Organic carbon flux at the mangrove soil-water column interface in the Florida Coastal Everglades
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Coastal outwelling of organic carbon from mangrove wetlands contributes to near-shore productivity and influences biogeochemical cycling of elements. I used a flume to measure fluxes of dissolved organic carbon (DOC) between a mangrove forest and adjacent tidal creek along Shark River, Florida. Shark RiverÂs hydrology is influenced by diurnal tides and seasonal rainfall and wind patterns. Samplings were made over multiple tidal cycles in 2003 to include dry, wet, and transitional seasons. Surface water [DOC], temperature, salinity, conductivity and pH were significantly different among all sampling periods. [DOC] was highest during the dry season (May), followed by the wet (October) and transitional (December) seasons. Net DOC export was measured in October and December, inferring the mangrove forest is a source of DOC to the adjacent tidal creek during these periods. This trend may be explained by high rates of rainfall, freshwater inflow and subsequent flushing of wetland soils during this period of the year.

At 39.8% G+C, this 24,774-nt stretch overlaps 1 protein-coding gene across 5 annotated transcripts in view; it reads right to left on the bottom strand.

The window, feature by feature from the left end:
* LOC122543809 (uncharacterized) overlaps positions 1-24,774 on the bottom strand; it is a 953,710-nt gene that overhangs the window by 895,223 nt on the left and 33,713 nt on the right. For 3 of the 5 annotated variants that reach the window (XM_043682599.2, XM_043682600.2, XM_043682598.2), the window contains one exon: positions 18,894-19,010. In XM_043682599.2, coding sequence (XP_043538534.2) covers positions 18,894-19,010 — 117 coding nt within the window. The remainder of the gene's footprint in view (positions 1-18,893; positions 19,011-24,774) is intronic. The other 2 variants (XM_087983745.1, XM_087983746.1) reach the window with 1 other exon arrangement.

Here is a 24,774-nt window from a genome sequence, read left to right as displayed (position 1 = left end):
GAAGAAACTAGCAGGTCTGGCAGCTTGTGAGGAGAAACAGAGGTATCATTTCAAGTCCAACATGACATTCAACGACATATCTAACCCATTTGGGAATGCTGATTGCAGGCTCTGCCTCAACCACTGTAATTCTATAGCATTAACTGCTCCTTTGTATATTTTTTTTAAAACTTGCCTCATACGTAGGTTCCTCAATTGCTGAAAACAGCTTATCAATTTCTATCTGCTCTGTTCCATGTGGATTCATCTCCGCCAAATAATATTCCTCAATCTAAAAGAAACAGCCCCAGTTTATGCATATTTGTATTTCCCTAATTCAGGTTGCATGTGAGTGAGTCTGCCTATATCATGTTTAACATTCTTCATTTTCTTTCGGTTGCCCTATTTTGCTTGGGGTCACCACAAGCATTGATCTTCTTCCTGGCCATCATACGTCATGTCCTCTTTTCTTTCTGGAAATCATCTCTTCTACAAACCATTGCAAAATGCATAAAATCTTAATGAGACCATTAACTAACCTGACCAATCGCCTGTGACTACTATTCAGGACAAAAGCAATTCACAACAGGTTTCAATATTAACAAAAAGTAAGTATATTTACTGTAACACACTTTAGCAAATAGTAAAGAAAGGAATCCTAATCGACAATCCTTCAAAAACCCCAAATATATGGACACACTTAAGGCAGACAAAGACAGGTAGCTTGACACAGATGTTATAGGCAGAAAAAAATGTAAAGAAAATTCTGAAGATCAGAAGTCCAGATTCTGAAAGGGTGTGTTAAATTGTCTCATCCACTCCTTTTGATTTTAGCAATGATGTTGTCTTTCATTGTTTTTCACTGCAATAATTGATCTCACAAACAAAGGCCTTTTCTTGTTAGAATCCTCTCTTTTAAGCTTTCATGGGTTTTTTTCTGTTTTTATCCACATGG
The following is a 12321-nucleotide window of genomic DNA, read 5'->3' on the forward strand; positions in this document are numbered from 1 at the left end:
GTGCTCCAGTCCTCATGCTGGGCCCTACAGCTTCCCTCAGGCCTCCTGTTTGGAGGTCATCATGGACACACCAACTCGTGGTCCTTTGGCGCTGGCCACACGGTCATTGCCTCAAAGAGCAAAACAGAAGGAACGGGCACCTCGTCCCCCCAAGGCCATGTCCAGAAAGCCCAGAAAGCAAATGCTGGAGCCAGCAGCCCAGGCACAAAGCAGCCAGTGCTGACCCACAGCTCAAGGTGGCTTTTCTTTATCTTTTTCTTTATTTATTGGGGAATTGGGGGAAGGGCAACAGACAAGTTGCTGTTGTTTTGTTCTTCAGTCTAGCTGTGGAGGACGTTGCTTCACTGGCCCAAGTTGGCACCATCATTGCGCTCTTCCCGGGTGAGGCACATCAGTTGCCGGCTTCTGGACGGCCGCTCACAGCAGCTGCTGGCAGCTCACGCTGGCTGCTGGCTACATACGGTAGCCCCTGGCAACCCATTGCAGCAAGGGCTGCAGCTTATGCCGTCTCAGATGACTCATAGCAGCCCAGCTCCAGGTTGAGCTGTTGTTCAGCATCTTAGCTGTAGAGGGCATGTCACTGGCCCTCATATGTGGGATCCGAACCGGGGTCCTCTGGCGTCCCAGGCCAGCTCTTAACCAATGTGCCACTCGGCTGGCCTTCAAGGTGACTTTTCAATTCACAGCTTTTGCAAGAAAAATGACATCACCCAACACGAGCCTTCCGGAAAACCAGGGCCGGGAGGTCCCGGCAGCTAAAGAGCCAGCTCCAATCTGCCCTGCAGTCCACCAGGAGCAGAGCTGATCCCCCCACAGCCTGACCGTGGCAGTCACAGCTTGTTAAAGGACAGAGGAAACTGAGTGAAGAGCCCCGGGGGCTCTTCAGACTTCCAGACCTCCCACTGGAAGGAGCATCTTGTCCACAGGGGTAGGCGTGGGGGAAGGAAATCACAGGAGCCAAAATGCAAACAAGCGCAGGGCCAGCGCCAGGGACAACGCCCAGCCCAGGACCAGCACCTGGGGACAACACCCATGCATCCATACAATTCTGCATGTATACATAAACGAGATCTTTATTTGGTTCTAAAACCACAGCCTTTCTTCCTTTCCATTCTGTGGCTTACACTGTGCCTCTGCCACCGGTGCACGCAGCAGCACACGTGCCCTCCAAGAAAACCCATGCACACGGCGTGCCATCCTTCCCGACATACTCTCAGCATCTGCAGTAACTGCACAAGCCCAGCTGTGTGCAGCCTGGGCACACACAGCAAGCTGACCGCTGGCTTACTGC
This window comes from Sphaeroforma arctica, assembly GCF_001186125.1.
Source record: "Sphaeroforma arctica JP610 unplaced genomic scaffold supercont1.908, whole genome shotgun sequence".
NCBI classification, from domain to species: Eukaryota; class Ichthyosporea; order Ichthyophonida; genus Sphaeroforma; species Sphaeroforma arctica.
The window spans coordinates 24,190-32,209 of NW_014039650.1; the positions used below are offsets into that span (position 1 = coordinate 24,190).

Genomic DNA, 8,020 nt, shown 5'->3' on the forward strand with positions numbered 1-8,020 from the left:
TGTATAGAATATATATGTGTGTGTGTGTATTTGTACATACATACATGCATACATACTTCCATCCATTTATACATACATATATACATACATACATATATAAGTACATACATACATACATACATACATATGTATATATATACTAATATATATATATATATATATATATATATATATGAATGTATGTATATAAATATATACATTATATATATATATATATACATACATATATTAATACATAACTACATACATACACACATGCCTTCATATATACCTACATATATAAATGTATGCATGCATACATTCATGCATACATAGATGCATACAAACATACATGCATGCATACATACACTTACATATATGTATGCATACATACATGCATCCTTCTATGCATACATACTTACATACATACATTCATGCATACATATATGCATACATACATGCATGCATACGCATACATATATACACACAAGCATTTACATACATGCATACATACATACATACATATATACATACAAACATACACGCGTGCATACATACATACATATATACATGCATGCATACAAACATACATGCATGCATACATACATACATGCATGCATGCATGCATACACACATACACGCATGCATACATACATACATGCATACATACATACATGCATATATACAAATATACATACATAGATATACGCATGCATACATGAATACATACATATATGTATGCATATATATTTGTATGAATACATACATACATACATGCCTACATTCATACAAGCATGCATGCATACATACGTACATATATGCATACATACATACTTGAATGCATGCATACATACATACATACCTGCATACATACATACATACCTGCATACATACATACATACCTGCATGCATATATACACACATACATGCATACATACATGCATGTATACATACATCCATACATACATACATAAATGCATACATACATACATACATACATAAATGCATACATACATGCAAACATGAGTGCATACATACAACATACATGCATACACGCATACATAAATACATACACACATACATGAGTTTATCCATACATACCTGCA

Romigh, Melissa Marie (2005). Organic carbon flux at the mangrove soil-water column interface in the Florida Coastal Everglades. Master's thesis, Texas A&M University. Texas A&M University. Available electronically from